A few weeks ago, the National played a concert at the MoMa PS1 in Long Island City, New York. The show was part of an original art project put together by Icelandic artist Ragnar Kjartansson, who sought to examine “the potential of repetitive performance to produce sculptural presence within sound”—or, to put it more bluntly, to see what would happen if the most sorrowful band in America performed a sorrowful song entitled “Sorrow,” and only “Sorrow,” in a sparse, sorrowful room for six sorrowful hours. Circling around and around like an aural ouroboros, never once stopping to pause, the Brooklyn band played the 2010 High Violet tune about 100 times, all before a rapt crowd of fans willing to pay $15 just to get in the door.
Kjartansson’s experiment in sorrow and sonic repetition was a real spectacle, that’s for sure—but with a truism at its center: Sometimes, the only way to confront our own misery is to have it broadcast before us in an infinite loop, until it simply becomes an extension of the world around us. It becomes background noise, if you will, or an unshakable force. The Brooklyn-via-Cincinnati quintet has been doing this for the entirety of their fourteen-year career, long before they became the latest installation in an art museum. The Americana-tinged palette of the band’s first two records didn’t quite suit the sparse sadness of frontman/lyricist Matt Berninger, but thankfully, they hit their stride with the existential post-punk of 2005’s Alligator and its stellar followups, 2007’s Boxer and, of course, the much-acclaimed, super successful High Violet. Now that they’re rock stars in their own right, will they follow the advice of one Michael Stipe of R.E.M., who famously asked them, “Why don’t you guys just write a pop song?” When you’ve turned Sisyphean struggle into a success story, is there any possibility (or point) of cheering up?

Well, let’s put it this way: On a superficial level, Trouble Will Find Me, the National’s latest full-length LP, probably won’t convert any listeners who’ve written off the band’s music as boring. Save for “Graceless,” the closest thing to a “Bloodbuzz Ohio” this time around, the album’s hooks are buried deep within its echoey recesses, only emerging after repeated listens. Ballads like “Pink Rabbits” and “Fireproof” burn slowly, unfurling beneath thin layers of guitar and piano. Lead single “Demons” recalls David Bowie, contorted through an uncommon 7/4 time signature. As always, the National’s two bands of brothers—twins Aaron and Bryce Dessner on guitars and keyboards, and Scott and Bryan Devendorf on bass and drums—play key roles in shaping the album’s cathartic moments. The cinematic swells of “This Is The Last Time” offer just as much satisfaction as the chameleonic “Heavenfaced,” thanks to the instrumentalists’ careful attention to lines of tension.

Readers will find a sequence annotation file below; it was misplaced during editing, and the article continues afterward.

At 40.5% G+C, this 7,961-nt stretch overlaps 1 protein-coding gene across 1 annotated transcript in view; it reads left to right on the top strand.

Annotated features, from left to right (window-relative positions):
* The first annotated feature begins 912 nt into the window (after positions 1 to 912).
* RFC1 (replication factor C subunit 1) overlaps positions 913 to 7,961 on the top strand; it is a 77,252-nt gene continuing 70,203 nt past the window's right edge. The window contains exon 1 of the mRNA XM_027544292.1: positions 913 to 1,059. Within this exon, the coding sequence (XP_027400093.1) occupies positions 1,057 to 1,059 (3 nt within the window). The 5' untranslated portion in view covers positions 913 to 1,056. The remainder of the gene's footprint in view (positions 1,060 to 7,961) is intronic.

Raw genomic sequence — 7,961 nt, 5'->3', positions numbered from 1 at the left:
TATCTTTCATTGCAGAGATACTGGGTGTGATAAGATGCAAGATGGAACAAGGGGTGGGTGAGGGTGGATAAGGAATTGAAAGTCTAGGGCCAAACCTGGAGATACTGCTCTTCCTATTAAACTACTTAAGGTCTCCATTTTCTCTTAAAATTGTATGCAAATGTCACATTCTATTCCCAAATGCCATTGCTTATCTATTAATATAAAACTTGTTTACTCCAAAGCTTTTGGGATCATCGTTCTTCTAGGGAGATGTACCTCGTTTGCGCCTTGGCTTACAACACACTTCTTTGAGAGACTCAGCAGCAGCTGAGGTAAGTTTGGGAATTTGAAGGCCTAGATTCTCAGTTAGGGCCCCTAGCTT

Of course, the power’s in the poetics, and Berninger concocts some truly heart-wrenching images this time around. “Oh, don’t tell anyone I’m here,” he croons on “This Is The Last Time,” a dual ode to love and addiction. “I’ve got Tylenol and Beer,” he sings. It’s visceral suburban escapism at its finest—the 21st-century solution to heartbreak, to the girl whose love is “like a swamp.” Even the fond memories have a dark side; the wistful narrator of “I Need My Girl,” longs for the time when his beloved “lost [her] shit and/Drove the car into the garden.” Yep, it’s pretty sorrowful lyrical fare, but when Berninger’s words are propped up against the light-flecked soundscapes—all breathing room and shimmering guitars—they take on a sculptural presence of their own, and even the deepest sadness appears transcendent. And it’s that transcendence that’s at the heart of Trouble Will Find Me—a little bit of optimism, hidden in the darkness.